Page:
Philadelphia, PA –
Philadelphia councilwoman Cindy Bass has introduced a controversial bill that would require business owners to take down any bulletproof glass they have in their businesses, and not allow future installation.
The bill, known as the Stop and Go bill, is moving through city hall, and reads “No establishment shall erect or maintain a physical barrier.”
Broad Deli is a local business on the corner of the 2200 block of North Broad. It has a wall of bulletproof glass separating its employees from customers.
“The most important thing is safety and the public’s safety,” Rich Kim, the owner of Broad Deli, told WTXF. His family has run the deli, which sells soda, snacks, meals, and beer by the can, for 20 years.
Kim said that he had the bulletproof glass installed after a shooting, and that it saved his mother-in-law from a knife attack.
“If the glass comes down, the crime rate will rise and there will be lots of dead bodies,” he said.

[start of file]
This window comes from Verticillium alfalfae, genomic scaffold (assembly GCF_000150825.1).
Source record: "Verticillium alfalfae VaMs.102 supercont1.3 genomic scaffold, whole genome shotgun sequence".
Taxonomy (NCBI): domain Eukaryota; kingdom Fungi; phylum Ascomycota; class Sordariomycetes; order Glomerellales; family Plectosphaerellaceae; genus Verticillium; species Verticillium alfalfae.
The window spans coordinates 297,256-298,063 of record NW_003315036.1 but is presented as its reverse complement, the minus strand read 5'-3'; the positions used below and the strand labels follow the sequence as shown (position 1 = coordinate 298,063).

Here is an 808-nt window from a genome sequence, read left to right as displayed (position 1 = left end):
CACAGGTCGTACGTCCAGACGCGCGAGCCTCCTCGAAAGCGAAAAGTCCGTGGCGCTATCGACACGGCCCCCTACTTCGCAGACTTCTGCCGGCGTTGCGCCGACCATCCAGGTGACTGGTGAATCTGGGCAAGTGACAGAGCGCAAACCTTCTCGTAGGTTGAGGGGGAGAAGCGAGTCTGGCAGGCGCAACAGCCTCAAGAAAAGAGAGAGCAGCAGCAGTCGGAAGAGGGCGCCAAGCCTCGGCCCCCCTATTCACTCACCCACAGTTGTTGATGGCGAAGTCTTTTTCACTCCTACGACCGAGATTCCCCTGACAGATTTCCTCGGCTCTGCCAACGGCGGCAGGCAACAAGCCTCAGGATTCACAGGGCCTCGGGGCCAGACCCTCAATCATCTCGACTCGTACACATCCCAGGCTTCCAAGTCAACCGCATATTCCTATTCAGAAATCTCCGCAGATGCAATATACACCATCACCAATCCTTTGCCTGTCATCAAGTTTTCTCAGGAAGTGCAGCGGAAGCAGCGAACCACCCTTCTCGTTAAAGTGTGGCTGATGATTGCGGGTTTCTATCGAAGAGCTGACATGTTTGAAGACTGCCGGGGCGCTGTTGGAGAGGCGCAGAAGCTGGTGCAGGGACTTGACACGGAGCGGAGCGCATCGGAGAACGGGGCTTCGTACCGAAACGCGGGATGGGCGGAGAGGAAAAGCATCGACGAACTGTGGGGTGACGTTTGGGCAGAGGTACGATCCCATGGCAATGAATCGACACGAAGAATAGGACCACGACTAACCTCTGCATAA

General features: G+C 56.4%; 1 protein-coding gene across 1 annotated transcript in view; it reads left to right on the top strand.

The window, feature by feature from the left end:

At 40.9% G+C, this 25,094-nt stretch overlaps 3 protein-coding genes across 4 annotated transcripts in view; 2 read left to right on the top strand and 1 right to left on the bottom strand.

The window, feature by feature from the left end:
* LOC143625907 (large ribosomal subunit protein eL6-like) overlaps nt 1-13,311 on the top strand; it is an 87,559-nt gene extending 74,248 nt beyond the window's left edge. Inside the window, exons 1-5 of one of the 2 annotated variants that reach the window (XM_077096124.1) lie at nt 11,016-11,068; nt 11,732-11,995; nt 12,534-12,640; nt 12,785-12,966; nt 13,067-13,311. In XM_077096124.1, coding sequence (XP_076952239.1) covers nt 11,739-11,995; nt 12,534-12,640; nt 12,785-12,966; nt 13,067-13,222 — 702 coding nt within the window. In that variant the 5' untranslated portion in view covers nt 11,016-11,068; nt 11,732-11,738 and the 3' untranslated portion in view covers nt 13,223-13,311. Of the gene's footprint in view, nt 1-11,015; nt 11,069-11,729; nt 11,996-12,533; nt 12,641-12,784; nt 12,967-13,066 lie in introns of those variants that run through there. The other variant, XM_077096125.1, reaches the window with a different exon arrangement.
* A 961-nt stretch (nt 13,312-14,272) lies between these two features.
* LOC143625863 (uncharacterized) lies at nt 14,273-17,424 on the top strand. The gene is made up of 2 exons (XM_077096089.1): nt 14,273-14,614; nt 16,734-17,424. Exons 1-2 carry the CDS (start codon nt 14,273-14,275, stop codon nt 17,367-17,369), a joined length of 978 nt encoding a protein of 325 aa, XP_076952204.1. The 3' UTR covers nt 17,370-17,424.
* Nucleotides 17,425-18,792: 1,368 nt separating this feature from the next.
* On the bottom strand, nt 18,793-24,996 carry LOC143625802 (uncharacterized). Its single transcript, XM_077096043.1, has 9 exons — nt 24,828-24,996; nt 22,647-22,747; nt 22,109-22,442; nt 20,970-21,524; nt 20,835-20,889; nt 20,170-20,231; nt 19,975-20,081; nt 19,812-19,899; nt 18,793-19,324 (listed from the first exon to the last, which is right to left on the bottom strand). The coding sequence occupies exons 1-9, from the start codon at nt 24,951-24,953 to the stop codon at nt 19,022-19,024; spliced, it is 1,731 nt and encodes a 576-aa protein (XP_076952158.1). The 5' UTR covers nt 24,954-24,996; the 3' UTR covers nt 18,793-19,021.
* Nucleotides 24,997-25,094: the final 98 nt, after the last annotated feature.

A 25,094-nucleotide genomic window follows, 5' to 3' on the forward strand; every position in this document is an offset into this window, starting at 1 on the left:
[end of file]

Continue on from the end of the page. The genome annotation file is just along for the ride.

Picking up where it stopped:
Bass was more concerned about customer’s feelings, and said her constituents shouldn’t have to suffer the indignity of shopping through bulletproof glass.
She said that she is trying to put some type of control on these small stores, which she claimed sell booze, very little food, and caused a lot of trouble in her district.
“Right now, the Plexiglas has to come down,” she said.
Kim disagreed with Bass’s characterization of businesses like the one he owns, and said when he called police about people loitering, the response time was usually slow.
He said he believed that he was being targeted as a Korean-American. Business owner Mike Choe agreed with him.
Choe, who runs a non-profit that supports Korean-owned businesses, said that he planned to raise $100,000 to fight the bill.
“I do think it’s a bad bill that will endanger Korean Americans,” he said.
Bass denied Choe’s allegation.